In society today, there seems to be huge confusion about the difference between spirituality and religion. One often hears people say, “I am spiritual but not religious.” Complicating things in this regard is that most of what we see in our news coverage today are fundamentalist manifestations of religion. This would appear to apply to news about most of the major world religions: Islam, Christianity, Judaism, Hinduism, and yes, even Buddhism given what’s going on in Myanmar these days.
This in turn has influenced how most people perceive all ‘religion’ and even ‘spirituality’. There has seemed to be a tendency among many to conflate all manifestations of religion and perhaps even spirituality with these fundamentalist manifestations of religion. They see religion in its most raw form and associate that with all religion and even spirituality.
Over the next two postings on this blog, I want to share one of the clearest explanations I’ve seen of the two principle forms that spirituality takes in our world today. Both postings will largely consist of quotations from Ken Wilber’s book, Integral Meditation. (Ken Wilber is a contemporary philosopher and meta-theorist). Today’s posting addresses the first form that religion or spirituality takes – that of a ‘belief system’.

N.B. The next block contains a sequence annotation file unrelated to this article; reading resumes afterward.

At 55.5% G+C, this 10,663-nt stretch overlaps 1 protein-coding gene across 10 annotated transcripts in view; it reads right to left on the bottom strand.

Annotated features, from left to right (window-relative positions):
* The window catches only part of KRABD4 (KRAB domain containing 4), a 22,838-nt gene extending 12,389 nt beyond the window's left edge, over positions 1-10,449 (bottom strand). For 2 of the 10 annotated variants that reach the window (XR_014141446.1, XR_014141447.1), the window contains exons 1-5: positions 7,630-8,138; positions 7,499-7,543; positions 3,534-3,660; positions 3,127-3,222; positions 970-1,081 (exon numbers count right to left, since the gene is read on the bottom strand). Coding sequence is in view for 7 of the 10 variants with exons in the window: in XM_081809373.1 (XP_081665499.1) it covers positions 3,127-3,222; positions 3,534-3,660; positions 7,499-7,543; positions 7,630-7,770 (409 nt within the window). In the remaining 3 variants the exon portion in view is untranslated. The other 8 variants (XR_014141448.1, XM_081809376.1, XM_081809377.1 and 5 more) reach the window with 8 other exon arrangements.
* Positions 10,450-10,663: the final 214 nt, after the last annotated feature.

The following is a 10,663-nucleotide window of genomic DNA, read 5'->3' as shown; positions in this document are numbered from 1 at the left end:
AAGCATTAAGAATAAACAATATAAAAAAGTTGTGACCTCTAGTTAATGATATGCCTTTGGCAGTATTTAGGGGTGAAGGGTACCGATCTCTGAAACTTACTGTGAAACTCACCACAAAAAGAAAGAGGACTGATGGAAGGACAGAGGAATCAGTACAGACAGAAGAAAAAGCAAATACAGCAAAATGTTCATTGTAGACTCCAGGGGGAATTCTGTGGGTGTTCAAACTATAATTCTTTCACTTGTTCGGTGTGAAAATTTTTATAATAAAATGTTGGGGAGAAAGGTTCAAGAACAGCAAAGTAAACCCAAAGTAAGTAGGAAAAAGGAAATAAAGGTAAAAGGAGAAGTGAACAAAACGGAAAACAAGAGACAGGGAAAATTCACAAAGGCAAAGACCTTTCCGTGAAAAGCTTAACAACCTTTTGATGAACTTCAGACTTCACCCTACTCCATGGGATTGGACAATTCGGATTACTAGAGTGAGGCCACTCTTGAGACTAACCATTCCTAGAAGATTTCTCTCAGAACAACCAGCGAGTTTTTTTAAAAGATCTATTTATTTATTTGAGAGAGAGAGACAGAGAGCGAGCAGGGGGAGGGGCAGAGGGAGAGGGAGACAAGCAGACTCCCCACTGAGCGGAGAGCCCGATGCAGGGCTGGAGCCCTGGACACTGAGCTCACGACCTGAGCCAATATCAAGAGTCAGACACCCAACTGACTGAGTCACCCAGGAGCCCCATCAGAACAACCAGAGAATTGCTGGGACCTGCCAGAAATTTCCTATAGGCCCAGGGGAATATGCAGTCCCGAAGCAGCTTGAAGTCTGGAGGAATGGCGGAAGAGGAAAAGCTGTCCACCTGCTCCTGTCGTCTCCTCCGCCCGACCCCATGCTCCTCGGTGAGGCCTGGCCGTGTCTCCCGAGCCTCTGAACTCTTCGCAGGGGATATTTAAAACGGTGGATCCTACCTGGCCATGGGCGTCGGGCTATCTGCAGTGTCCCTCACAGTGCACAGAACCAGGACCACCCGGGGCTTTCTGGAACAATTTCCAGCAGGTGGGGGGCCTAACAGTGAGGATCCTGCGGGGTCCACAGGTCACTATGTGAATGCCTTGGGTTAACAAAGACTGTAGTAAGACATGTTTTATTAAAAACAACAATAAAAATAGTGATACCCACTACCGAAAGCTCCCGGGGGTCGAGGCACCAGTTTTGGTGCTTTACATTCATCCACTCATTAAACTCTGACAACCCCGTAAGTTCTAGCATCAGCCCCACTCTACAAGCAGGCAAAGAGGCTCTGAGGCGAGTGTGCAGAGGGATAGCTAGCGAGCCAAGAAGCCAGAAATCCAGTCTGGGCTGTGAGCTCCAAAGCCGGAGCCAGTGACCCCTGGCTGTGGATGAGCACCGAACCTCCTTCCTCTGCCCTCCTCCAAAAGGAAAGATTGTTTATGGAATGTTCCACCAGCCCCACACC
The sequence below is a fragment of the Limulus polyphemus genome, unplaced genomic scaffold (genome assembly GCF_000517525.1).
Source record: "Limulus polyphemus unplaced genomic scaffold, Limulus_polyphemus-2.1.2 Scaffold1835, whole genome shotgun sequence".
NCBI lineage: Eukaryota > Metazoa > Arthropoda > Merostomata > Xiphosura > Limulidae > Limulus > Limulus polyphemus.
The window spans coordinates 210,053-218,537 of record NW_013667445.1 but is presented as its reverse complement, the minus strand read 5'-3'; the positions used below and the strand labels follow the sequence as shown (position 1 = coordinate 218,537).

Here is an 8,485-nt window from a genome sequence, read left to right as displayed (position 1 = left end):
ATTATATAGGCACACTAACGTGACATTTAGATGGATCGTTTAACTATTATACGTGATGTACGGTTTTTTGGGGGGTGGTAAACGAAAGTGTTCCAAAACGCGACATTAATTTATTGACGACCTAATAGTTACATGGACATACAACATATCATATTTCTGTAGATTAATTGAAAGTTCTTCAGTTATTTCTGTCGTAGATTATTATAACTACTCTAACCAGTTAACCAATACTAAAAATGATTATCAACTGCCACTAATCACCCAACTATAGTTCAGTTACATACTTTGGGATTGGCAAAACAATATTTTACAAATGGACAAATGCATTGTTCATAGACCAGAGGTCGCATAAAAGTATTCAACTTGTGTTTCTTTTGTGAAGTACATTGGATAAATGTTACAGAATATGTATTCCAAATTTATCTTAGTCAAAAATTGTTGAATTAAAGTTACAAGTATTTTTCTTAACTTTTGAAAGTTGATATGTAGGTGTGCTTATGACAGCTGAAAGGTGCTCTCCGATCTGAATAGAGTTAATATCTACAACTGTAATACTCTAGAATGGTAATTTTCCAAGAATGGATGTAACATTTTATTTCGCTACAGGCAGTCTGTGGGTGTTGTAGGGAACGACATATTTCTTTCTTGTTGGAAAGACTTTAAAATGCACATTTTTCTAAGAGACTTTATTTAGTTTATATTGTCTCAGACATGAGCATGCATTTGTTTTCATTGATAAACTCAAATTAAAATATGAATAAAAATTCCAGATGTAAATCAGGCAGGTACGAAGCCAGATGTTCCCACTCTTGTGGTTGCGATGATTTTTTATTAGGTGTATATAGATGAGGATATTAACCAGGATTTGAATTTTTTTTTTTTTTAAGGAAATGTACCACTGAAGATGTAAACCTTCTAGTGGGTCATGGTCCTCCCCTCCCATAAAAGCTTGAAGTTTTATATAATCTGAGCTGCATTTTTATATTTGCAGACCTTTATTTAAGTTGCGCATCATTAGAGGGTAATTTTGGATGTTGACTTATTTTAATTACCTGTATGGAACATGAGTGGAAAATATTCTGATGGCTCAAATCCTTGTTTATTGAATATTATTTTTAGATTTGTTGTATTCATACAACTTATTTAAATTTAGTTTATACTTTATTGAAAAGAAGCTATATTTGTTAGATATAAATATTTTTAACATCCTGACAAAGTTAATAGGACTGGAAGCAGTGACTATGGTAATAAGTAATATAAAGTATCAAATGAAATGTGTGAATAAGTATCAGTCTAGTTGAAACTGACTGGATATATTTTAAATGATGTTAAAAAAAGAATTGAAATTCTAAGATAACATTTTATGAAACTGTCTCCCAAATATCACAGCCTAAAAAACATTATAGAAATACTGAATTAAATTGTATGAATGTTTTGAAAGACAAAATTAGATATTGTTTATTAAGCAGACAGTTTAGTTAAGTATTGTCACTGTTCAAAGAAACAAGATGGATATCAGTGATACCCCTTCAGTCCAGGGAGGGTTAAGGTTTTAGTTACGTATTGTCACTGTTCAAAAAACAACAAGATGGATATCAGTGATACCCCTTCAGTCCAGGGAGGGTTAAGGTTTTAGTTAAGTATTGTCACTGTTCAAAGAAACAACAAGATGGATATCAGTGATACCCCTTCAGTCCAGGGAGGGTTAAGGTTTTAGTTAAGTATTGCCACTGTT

The first form, scholars often call narrative, the most common form of which is called “mythic-literal.” Here, religion is a series of mythic stories, tales and narratives, generally intended to explain the relation of the universe and the human being to a Divine Being (and also a series of rules or “laws” on how the human Being should act in order [to] be in “correct” relation with this Divine Being). This approach tends to take the mythic stories as being literally and absolutely true (hence, “mythic-literal”). It is often the basis of various fundamentalist religions. So a fundamentalist Christian, for example, believes that Moses really did part the Red Sea, God really did kill all human beings except Noah’s family with the Great Flood… If you believe the mythic narrative – which usually includes the claim that a representative of the absolute Divine Being is the one and only savior of all humankind – if you openly believe this, then you will end up spending all eternity in the presence of this Divine Being in a heavenly abode; whereas if you don’t believe it, and don’t accept the one and only true savior, then you burn in hell forever (or face endless horrific reincarnations). That’s one type of religion. 
So, that is the first of at least two different forms that religion or spirituality takes in the world, that of a belief system, above-described in a lesser-evolved and more primitive manifestation. There of course are higher manifestations of belief system religion or spirituality that are not “mythic-literal” in all of the major religions. It is certainly on display in many of the more liberal-progressive Christian denominations, in non-Orthodox Judaism, and in Islam as well.
l will end this posting with this explanation of the first form that religion or spirituality takes in our world today. In my next posting, I’ll offer Wilber’s explanation of a second form, which he’ll explain “isn’t a belief system” at all, “but a psychotechnology of consciousness transformation.” 
I’ll also explain why I consider all of this germane to my Life Coaching blog.
 Ken Wilber, Integral Meditation + Mindfulness as a Path to Grow Up, Wake Up, and Show Up in Your Life (Boulder: Shambhala Publications, 2016), p. 14.
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